The column (published January 7) is called Value In Goods Exchange
"Perceptions of value in an exchange of goods can be clouded by cultural assumptions," he begins:
My marginal contribution to maritime historian Joan Druett’s book Tupaia: Captain Cook’s Polynesian Navigator was to comment at a dinner table that the Tahitian chief’s considerable part in the development of New Zealand was hardly acknowledged. The observation was made as I talked about how often, in the course of a history of New Zealand I am writing, I had to think in a different cultural context from my own.
Histories of Pacific exploration focus on Cook, relegating Tupaia to a minor role. Yet without him, Cook’s visit to New Zealand would have been much less enlightening, for despite the Maori’s ancestors having left central Polynesia 500 years earlier, Tupaia was able to engage with them in language and cultural terms.
Much of what Cook tells us was learnt from Tupaia. Yet whereas Cook rightly appears in The Dictionary of New Zealand Biography, there is no entry for Tupaia. The dictionary records the exploration of the Pacific through European eyes.
As you can see from the image reproduced above, it was illustrated with what appears to be a quick sketch in imitation of Tupaia's famous caricature of Joseph Banks swapping a piece of tapa cloth for a crayfish. This lively version seems to be inspired more by the film "Master and Commander" than Tupaia's actual artwork.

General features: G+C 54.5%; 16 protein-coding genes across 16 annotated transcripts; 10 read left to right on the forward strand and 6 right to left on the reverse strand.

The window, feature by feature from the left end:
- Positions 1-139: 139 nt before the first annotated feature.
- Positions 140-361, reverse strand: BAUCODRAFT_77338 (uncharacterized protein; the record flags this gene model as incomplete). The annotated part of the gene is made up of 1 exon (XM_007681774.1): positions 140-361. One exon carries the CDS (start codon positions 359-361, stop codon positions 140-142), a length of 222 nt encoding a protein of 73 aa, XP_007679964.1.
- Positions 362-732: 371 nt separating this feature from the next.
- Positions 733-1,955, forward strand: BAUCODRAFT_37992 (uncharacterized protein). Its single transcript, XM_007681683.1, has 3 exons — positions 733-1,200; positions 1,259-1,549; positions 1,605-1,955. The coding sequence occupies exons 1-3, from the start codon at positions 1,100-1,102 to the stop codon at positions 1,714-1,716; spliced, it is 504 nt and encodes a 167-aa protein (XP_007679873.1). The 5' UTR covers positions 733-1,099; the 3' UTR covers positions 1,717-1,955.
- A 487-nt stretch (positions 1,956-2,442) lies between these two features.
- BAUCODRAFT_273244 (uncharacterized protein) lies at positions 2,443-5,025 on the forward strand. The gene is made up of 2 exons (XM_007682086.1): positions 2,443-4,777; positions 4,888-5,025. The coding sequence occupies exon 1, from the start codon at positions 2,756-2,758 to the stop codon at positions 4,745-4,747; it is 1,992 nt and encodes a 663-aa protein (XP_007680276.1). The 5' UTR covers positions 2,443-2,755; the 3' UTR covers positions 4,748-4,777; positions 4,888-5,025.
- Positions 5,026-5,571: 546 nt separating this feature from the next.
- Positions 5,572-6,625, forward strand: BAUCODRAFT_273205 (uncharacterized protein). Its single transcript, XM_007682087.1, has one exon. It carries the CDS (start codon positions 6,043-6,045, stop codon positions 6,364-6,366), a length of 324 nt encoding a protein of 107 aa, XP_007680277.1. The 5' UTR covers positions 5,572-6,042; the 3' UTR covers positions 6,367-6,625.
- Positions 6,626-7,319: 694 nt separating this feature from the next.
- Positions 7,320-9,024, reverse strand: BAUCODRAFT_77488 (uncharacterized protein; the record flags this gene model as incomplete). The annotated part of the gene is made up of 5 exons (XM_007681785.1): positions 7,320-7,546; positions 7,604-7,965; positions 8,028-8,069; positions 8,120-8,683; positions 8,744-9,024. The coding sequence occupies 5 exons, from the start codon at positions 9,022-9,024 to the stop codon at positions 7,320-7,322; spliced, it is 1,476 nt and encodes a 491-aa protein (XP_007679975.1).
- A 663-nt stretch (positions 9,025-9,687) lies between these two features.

Something which a discerning Christchurch reader noticed, leading to this amusing letter:
CLAWS FOR THOUGHT
The picture illustrating Brian Easton’s excellent Economy (January 7) shows a previously unknown European encounter with Maori, who presented the men with a creature new to them – a lobster. Either that or the Maori are showing the visitors a local crustacean, a giant freshwater crayfish (now apparently extinct; current species do not exceed 16cm in length).
Or perhaps the artist did not realise New Zealand saltwater crayfish do not have the spectacular claws of the lobsters found off the northeast and northwest coasts of the Atlantic. He or she should have taken more notice of the eyewitness drawing by Tupaia, who saw such an exchange and got it right.
As the Listener has a reputation for accuracy, it may like to add to its checking processes a requirement that all pictures of New Zealand saltwater crayfish show them without claws. As a motivator to accuracy, providers of faulty illustrations could be required to buy a large crayfish, draw it from life, then have it sent, in edible condition, to the writer. I can provide my address on request for such delivery.